If you thought that the Dodd-Frank financial regulations were old news, that banks have been duly regulated, and that we can now move on to other concerns, think again.
As the curtain falls on the comment period for the so-called Volcker Rule, financial companies, legislators, and industry bodies have rushed to get in their two cents. Not surprisingly, big banks have been a key group weighing in. As I outlined yesterday, behemoths like Bank of America
But I was surprised to see a concerned comment letter from a group of smaller regional banks including PNC Financial
In the letter, the group describes itself as the part of the banking industry whose "primary mission is to serve our local communities" as opposed to "the complex or globally interconnected financial firms that much of Dodd-Frank was intended to address."
Their complaint is that the Volcker Rule doesn't really differentiate and would subject even these smaller regional banks to "many, if not all, of the same requirements applicable to the largest financial firms with substantial trading volume and covered fund investments." The letter continues:
One paramount initial concern is that the proposal would require each of our organizations in extremely short order to develop and implement compliance, internal controls, record-keeping and reporting regimes simply to "prove a negative" that we are not engaged in impermissible proprietary trading or funds activities.
This seems like a legitimate problem. To the extent that regional banks are not, and haven't ever, taken part in the risky activities that we'd like to see taken off the menu at the larger banks, it seems senseless to foist a costly compliance regime on them. For that matter, I can't actually say that I'm in love with the idea of another layer of compliance and rules within the big banks to regulate risky activity. After all, there were already risk departments at all of the big banks prior to the crisis which were supposedly focused on keeping a handle on risky activities, and we know how well that worked out.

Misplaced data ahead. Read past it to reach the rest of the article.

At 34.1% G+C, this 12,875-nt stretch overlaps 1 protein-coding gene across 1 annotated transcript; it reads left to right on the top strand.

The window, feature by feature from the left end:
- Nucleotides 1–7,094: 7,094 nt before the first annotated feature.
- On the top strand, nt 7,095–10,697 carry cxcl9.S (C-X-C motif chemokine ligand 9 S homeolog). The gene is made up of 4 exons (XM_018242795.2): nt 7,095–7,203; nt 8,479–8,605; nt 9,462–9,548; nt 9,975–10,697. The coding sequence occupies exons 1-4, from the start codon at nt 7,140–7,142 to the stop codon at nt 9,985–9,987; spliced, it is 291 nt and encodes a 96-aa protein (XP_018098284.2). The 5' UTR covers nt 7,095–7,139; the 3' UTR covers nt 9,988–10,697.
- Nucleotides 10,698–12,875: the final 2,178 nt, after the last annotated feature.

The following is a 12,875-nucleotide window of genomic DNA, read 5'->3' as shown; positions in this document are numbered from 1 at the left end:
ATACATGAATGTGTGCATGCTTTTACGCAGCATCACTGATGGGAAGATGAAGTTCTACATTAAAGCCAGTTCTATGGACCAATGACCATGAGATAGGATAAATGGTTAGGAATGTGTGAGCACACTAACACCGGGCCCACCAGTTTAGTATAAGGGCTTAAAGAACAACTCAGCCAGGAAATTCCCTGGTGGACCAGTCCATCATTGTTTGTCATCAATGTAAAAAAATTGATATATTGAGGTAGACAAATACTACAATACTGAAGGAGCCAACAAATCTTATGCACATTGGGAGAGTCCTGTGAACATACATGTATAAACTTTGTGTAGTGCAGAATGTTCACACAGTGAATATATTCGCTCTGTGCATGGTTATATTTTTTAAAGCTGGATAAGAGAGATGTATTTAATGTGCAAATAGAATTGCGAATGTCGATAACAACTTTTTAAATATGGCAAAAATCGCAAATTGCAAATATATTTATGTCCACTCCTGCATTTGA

The root of the problem
Watching the Volcker Rule develop has been a little like watching the campy classic The Blob. The rule started as a concise three-page letter from former Federal Reserve chief Paul Volcker. Then, it became a 10-page proposal within the Dodd-Frank legislation. By September of last year, it had oozed its way to a 298-page draft legislation, no doubt swallowing up countless low-level regulators and unpaid Washington interns in its wake.
What we've ended up with is really the worst of all worlds. It's so riddled with loopholes -- for market-making, hedging, etc. -- that the savvy, well-staffed "too big to fail" banks should be able to find ways to do pretty much the same things they were doing before. Meanwhile, the complexity will require people, systems, and oversight that will be costly for regulators and banks -- both the big boys as well as the regionals mentioned above.